We can all agree that, for the most part, advancement in technology is a good thing. It’s pretty neat to have the world at our fingertips and so far the robots have been minding their own business. While we love the new toys, our manners while using them could use some upgrading. Friends and family will usually give you a pass for a digital faux pas but your boss or a client may not be so forgiving.
Sometimes it’s just easier to fire off a text. But are there rules we should follow when it comes to our workmates or clients?
Only send a work-related text if you have established this type of communication with the receiver already. You don’t want text to be your first form of communication with a colleague or client. If you have established that text is an appropriate form of communication, then remember to keep it as professional as possible. Since text messaging signals a form of urgency, you want to ensure that you only send one if it is absolutely necessary. If it can be sent in an email, then send it in an email. Further, since texts alert the receiver right away, you want to try and send them only between work hours and not late at night—unless absolutely necessary. And lastly, keep them short and not too technical. There’s always opportunities for miscommunication with messaging systems.
How can we make a good impression when leaving voicemail?
Voicemails are quickly losing in popularity—and understandably so. Leaving voicemails can compromise privacy and take the receiver longer to retrieve. When leaving a voicemail, it’s important to keep it short and simple. Since others could hear the content of your message, you may only want to let the person know you have called, and only mention the reason for your call if the content is not sensitive.
There’s no doubt a hand-written card or note is special but are there ways we can make a virtual thank you feel more genuine?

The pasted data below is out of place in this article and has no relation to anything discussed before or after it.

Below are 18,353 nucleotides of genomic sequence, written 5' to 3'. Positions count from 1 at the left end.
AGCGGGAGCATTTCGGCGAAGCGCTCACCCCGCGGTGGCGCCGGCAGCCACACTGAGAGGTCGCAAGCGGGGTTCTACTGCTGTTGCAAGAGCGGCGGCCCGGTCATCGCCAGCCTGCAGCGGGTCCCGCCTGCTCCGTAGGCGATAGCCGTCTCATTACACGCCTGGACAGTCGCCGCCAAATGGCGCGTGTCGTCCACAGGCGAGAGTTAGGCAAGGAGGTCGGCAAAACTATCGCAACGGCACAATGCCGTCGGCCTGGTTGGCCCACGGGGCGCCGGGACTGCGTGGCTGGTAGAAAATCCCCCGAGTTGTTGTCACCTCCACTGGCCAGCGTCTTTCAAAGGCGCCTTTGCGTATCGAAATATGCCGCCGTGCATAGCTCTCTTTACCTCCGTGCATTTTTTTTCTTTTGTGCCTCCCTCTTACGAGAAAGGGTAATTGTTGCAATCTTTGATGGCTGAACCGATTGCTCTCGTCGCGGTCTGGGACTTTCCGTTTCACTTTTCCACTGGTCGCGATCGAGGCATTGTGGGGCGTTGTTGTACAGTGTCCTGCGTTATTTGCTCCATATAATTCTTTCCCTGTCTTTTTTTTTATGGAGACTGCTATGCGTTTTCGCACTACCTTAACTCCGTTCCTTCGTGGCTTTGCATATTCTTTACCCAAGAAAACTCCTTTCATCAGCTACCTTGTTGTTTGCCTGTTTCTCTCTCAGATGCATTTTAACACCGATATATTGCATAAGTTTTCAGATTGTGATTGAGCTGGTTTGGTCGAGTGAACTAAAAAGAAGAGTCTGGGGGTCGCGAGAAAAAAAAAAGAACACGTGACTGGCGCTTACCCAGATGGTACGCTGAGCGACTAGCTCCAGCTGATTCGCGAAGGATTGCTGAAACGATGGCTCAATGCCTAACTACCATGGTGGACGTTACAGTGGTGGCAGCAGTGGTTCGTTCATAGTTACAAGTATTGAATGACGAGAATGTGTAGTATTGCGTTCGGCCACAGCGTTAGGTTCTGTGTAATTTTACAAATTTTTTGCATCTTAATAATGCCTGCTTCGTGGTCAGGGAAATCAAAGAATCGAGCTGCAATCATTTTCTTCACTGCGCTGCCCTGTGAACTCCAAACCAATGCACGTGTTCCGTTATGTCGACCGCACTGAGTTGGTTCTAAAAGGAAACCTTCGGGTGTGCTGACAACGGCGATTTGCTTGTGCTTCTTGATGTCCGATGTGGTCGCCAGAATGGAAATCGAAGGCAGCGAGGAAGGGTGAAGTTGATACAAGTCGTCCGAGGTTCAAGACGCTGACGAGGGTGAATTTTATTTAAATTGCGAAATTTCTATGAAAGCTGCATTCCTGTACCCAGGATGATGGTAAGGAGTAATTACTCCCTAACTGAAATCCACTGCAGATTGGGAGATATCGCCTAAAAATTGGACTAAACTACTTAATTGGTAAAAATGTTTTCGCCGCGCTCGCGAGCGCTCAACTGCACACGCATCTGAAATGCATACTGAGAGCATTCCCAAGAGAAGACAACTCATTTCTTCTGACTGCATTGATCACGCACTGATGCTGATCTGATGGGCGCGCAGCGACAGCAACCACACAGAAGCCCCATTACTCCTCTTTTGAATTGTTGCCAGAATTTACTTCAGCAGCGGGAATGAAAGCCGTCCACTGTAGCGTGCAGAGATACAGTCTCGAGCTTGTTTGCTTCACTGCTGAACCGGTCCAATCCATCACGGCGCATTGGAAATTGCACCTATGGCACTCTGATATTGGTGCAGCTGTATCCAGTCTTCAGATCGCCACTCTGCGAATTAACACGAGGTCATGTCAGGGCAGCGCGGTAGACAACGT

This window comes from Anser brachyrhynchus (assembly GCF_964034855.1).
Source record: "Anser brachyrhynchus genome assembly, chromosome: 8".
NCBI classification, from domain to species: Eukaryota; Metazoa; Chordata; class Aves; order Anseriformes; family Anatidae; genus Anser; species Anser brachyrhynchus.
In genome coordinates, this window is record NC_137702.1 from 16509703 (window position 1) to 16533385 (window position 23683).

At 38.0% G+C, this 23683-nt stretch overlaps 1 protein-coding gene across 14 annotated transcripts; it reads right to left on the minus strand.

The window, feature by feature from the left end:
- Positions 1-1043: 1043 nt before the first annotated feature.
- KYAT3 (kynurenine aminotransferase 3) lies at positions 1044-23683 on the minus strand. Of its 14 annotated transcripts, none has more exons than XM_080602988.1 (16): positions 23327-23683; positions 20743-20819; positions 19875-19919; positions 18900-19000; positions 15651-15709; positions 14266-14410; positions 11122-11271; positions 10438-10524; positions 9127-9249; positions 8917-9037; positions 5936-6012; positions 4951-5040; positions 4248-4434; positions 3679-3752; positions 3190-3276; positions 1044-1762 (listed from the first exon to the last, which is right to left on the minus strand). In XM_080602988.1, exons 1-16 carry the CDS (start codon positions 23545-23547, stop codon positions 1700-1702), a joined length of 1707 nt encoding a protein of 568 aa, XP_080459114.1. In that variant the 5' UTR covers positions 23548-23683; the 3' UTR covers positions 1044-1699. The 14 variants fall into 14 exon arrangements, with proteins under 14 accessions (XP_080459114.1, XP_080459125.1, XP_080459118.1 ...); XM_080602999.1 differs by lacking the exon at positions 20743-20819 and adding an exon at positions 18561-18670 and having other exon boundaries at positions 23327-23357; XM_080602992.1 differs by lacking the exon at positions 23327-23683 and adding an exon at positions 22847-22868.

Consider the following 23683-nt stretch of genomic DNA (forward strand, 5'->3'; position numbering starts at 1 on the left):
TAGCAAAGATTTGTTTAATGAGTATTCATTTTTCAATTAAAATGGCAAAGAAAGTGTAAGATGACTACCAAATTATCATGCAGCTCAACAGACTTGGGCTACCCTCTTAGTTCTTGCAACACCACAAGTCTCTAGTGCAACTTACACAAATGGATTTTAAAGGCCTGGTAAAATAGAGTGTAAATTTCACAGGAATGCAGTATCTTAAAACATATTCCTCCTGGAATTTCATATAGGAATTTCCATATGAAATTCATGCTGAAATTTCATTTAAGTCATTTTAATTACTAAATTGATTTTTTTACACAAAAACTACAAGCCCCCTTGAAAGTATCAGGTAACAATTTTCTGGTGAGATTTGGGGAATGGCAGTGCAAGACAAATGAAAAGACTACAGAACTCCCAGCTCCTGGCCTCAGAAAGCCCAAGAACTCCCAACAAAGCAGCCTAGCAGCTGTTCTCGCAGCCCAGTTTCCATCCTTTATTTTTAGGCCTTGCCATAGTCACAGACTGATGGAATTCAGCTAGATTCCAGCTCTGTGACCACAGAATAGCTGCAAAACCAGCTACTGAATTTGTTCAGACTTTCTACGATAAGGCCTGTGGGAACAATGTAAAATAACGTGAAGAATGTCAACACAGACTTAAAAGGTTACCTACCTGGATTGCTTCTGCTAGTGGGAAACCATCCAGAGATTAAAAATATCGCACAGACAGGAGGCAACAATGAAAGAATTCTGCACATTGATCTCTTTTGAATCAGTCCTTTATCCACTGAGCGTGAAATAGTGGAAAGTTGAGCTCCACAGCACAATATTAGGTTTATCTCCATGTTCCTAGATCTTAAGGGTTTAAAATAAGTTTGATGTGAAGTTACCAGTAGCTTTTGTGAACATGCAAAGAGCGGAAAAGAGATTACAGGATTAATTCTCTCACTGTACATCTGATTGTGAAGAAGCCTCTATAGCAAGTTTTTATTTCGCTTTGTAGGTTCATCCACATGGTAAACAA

Absolutely! Especially since busy schedules can make handwritten notes a little more difficult to send, you want to make sure that you make your virtual thank-you’s feel genuine. One way to do this is to reference something specific to show that you noticed the details. For example, if someone invited you to their home for dinner, you may want to reference a specific dish that you really enjoyed, or notice where extra effort was put forth such as with the table settings or wine selection. Noting details makes the person you are thanking feel like you really appreciated their efforts.
What about emojis? Are they appropriate for work-related communication?
You want to create a professional image of yourself, both in and outside of the office. I always recommend that you keep every work-related relationship on a very professional note to establish your reputation. If you end up developing friendships with your colleagues, then absolutely feel free to have casual communication, especially when outside of the office. However, when communicating at work about work-related material, it’s best to keep emojis out of the equation! Especially since most work-related communication can be later retrieved.
Online meetings are increasingly common. How can we keep them professional?
You want to ensure that you spend more time on setting up for a virtual meeting than you would for a traditional face-to-face one. The reason for this is because there are more opportunities for hiccups with the use of technology. Make sure your connection is strong, test out whichever communication system you are using, and ensure you are in a quiet space. You wouldn’t want to conduct a video or phone conference in an open office layout. Second, you want to make sure that you are giving your undivided attention. Whether an individual is watching you video conferencing or listening to you via phone, the focus is on you! Be alert and ready as it will be easy to notice if you are distracted. Lastly, in the case of video conferencing, ensure that your outfit is not too “busy” so that the focus can remain on the content of the call, instead of on over-the-top jewelry and accessories for example. Also, for those of us who often use our hands when talking, ensure that you keep body movements simple, as many systems have a slight delay. This also goes for conference calls, make sure to pause after speaking to give the other person a chance to speak.